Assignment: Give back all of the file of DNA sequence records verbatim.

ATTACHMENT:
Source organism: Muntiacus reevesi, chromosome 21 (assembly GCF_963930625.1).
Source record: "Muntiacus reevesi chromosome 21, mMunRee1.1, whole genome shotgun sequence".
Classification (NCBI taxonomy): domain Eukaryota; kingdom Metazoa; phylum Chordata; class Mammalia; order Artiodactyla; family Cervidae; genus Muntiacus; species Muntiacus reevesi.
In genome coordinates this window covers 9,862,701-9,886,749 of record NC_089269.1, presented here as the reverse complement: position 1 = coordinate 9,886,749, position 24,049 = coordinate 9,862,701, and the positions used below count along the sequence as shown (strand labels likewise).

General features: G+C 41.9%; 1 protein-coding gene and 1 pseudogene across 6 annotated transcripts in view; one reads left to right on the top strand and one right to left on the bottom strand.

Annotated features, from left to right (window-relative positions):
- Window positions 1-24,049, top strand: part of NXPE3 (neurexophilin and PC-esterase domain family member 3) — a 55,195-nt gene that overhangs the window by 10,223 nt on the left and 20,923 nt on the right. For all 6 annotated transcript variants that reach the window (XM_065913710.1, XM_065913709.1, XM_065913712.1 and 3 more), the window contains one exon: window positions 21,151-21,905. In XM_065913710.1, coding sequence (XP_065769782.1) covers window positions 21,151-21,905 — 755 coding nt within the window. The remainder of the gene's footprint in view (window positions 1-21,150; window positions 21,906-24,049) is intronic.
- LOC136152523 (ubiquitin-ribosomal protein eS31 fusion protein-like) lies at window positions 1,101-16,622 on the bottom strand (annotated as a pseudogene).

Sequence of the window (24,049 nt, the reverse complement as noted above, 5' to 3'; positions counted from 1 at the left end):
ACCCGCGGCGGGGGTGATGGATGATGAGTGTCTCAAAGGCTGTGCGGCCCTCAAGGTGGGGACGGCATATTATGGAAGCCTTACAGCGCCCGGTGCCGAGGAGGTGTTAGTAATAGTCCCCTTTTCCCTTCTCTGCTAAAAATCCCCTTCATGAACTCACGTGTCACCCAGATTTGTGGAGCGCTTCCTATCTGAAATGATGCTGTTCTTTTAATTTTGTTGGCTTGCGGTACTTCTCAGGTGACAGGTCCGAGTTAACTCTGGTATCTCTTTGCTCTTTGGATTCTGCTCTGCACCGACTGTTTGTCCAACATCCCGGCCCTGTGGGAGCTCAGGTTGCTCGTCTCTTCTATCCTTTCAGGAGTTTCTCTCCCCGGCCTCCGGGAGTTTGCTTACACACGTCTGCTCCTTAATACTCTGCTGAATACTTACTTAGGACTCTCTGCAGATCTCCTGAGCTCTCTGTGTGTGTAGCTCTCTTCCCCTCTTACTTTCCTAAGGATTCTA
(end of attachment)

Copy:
Source organism: Muntiacus reevesi, chromosome 21 (assembly GCF_963930625.1).
Source record: "Muntiacus reevesi chromosome 21, mMunRee1.1, whole genome shotgun sequence".
Classification (NCBI taxonomy): domain Eukaryota; kingdom Metazoa; phylum Chordata; class Mammalia; order Artiodactyla; family Cervidae; genus Muntiacus; species Muntiacus reevesi.
In genome coordinates this window covers 9,862,701-9,886,749 of record NC_089269.1, presented here as the reverse complement: position 1 = coordinate 9,886,749, position 24,049 = coordinate 9,862,701, and the positions used below count along the sequence as shown (strand labels likewise).

General features: G+C 41.9%; 1 protein-coding gene and 1 pseudogene across 6 annotated transcripts in view; one reads left to right on the top strand and one right to left on the bottom strand.

Annotated features, from left to right (window-relative positions):
- Window positions 1-24,049, top strand: part of NXPE3 (neurexophilin and PC-esterase domain family member 3) — a 55,195-nt gene that overhangs the window by 10,223 nt on the left and 20,923 nt on the right. For all 6 annotated transcript variants that reach the window (XM_065913710.1, XM_065913709.1, XM_065913712.1 and 3 more), the window contains one exon: window positions 21,151-21,905. In XM_065913710.1, coding sequence (XP_065769782.1) covers window positions 21,151-21,905 — 755 coding nt within the window. The remainder of the gene's footprint in view (window positions 1-21,150; window positions 21,906-24,049) is intronic.
- LOC136152523 (ubiquitin-ribosomal protein eS31 fusion protein-like) lies at window positions 1,101-16,622 on the bottom strand (annotated as a pseudogene).

Sequence of the window (24,049 nt, the reverse complement as noted above, 5' to 3'; positions counted from 1 at the left end):
ACCCGCGGCGGGGGTGATGGATGATGAGTGTCTCAAAGGCTGTGCGGCCCTCAAGGTGGGGACGGCATATTATGGAAGCCTTACAGCGCCCGGTGCCGAGGAGGTGTTAGTAATAGTCCCCTTTTCCCTTCTCTGCTAAAAATCCCCTTCATGAACTCACGTGTCACCCAGATTTGTGGAGCGCTTCCTATCTGAAATGATGCTGTTCTTTTAATTTTGTTGGCTTGCGGTACTTCTCAGGTGACAGGTCCGAGTTAACTCTGGTATCTCTTTGCTCTTTGGATTCTGCTCTGCACCGACTGTTTGTCCAACATCCCGGCCCTGTGGGAGCTCAGGTTGCTCGTCTCTTCTATCCTTTCAGGAGTTTCTCTCCCCGGCCTCCGGGAGTTTGCTTACACACGTCTGCTCCTTAATACTCTGCTGAATACTTACTTAGGACTCTCTGCAGATCTCCTGAGCTCTCTGTGTGTGTAGCTCTCTTCCCCTCTTACTTTCCTAAGGATTCTA